Terror on high seas: How crew survived in water until rescue
Published 16/08/2011 | 10:16
Five crew members thrown into the Atlantic from a stricken racing yacht which suddenly capsized stayed together in a swell by linking arms.
Twenty-one people on board were taken to shore in a dramatic rescue off the Co Cork coast after the US-registered boat, Rambler 100, flipped over as it competed at the head of the Fastnet Race.
Mick Harvey, the entry's project manager and a hardened sailor, said he would never forget the harrowing incident.
"It was a scary moment, one that I will never forget. I can't begin to tell you how relieved I am that all of the crew are safe," he said.
Skipper of the 100ft (30.5m) vessel George David and his partner Wendy Touton were two of the crew thrown into the Atlantic swell.
"Five of the crew were swept away by the waves out of reach of the stricken yacht... The group linked arms, forming a circle," Mr Harvey said.
The five, including a man in his 70s, were in the water for a number of hours before being picked up by a local dive boat, Wave Chieftain.
Ms Touton was airlifted to Kerry Hospital after suffering hypothermia and is said to be recovering.
The keel is believed to have broken, unbalancing the boat and forcing it to suddenly capsize, which the crew described as "turtling".
Mr Harvey revealed that some crew members had been asleep at the time and those who were below deck were very lucky to get out in time.
The Rambler 100 was leading the monohull fleet and vying for victory in the Rolex Fastnet Race when disaster struck 16 miles (26km) from Baltimore, Co Cork, just before 6pm yesterday.
Mr Harvey said: "Soon after rounding the Fastnet Rock, the wind went south-west, right on the nose. We were beating into big seas, launching Rambler off the top of full-size waves.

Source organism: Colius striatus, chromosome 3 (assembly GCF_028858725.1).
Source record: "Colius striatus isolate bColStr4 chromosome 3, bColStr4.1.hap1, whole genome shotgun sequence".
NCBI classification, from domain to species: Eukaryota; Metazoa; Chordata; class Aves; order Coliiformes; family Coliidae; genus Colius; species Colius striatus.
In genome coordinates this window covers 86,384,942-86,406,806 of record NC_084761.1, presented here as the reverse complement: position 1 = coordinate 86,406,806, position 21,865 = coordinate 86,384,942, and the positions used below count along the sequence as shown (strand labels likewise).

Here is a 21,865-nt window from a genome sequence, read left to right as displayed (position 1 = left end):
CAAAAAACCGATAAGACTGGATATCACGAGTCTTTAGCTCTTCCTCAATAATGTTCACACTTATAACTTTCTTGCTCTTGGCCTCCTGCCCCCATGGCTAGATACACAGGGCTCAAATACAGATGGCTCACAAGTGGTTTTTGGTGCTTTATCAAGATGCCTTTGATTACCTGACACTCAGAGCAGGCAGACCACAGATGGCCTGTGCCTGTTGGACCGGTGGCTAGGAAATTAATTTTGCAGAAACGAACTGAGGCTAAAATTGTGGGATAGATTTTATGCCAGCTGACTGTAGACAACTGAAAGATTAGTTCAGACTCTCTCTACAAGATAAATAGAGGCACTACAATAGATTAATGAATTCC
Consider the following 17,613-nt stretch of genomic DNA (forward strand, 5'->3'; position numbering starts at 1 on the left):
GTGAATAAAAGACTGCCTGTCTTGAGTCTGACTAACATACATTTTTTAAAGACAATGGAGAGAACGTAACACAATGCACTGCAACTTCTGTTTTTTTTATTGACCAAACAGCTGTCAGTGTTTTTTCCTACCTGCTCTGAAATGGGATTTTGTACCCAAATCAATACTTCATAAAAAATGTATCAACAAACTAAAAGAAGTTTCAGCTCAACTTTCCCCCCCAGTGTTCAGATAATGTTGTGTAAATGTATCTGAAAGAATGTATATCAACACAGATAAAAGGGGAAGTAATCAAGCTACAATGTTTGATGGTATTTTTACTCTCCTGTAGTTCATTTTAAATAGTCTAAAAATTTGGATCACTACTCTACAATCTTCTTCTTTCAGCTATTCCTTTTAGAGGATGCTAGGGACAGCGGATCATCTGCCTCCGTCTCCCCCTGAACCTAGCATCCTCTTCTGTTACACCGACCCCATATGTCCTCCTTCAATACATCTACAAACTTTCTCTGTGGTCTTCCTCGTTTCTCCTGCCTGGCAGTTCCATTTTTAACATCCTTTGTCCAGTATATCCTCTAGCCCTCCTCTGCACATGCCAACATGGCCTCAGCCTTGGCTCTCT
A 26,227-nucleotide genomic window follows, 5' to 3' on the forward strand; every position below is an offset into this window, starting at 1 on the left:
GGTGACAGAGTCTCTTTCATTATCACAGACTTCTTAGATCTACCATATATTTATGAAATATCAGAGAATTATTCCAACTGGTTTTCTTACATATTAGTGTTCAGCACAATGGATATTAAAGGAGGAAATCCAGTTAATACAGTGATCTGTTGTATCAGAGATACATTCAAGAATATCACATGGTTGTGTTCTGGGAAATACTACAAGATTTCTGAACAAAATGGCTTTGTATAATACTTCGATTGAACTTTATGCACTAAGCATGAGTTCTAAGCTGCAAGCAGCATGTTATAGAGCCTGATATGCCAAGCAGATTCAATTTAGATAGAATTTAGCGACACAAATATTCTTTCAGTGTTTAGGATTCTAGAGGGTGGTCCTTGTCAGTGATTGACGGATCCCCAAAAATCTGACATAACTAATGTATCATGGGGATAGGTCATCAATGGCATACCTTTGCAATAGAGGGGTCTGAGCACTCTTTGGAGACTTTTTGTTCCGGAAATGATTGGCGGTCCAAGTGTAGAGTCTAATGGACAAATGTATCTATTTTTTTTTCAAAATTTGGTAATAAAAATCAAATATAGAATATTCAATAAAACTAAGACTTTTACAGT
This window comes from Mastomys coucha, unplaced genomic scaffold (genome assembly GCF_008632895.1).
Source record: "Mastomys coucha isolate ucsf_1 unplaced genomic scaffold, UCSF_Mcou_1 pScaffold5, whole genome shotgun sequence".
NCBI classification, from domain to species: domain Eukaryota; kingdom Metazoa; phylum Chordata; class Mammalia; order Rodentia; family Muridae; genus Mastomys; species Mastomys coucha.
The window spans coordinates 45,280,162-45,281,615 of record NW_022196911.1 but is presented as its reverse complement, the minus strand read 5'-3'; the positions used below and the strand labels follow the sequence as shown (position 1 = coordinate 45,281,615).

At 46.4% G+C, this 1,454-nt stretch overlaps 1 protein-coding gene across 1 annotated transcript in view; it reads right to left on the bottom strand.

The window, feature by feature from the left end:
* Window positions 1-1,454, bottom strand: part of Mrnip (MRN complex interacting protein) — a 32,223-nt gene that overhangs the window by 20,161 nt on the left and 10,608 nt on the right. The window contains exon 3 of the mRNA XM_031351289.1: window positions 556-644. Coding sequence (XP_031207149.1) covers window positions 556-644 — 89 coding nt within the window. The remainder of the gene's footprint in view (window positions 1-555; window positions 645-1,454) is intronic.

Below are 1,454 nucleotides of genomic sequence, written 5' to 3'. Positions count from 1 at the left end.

"I was down below with navigator Peter Isler when we heard the sickening sound of the keel breaking off. It was instantaneous - there was no time to react.
"The boat turned turtle, just like a dinghy capsizing. Peter Isler issued a mayday and we got out of there as quickly as we could."
The RNLI said 16 crew members were sitting on the hull of the boat when a lifeboat from Baltimore arrived at the scene about two hours later.
Bad fog had hampered efforts to locate the yacht, with visibility down to one mile (1.6km).
Kieron Cotter, coxswain of the volunteer crew, said: "We picked the 16 people off the hull and took them on board the lifeboat, with our dinghy going back and forth, and organised for other boats in the area to search for the missing five."
Gerry Smith, skipper of the Wave Chieftain, is to take George David and divers out to Fastnet this morning to check if passports and other personal items can be recovered. They will also decide whether the yacht can be towed to shore.
The crew were looked after by locals in Baltimore last night.
"The town of Baltimore has given us a wonderful welcome - I cannot thank our rescuers and the people of this lovely village enough," Mr Harvey said.
The alarm was raised when the yacht's emergency positioning indicator beacon was activated as it overturned five miles (8km) south-west of Fastnet lighthouse.
Mr Cotter, whose crew was on an exercise in the area, said the sea was not rough but visibility was down to one mile as they searched for the stricken yacht and crew.
"I've never seen anything like it before in 36 years with the RNLI. It was totally amazing. They told us five other yachts had passed within a mile and hadn't seen them," he said.
The Irish Coast Guard co-ordinated the major rescue operation, which involved Baltimore RNLI, the Shannon and Waterford-based rescue helicopters, and Irish Naval vessel the LE Ciara.
Some 314 yachts - including six Irish boats - are taking part in the Rolex Fastnet Race, having set sail from Cowes on the Isle of Wight on Sunday.
The Royal Ocean Racing Club's biennial event takes the fleet 608 miles (978.5km) along the south coast of the UK and across the Celtic Sea to the Fastnet Rock off south-west Ireland, before returning around the Scilly Isles to the finish in Plymouth.
The event has a fearsome reputation after the 1979 race which was devastated by strong winds and seas, resulting in 15 deaths.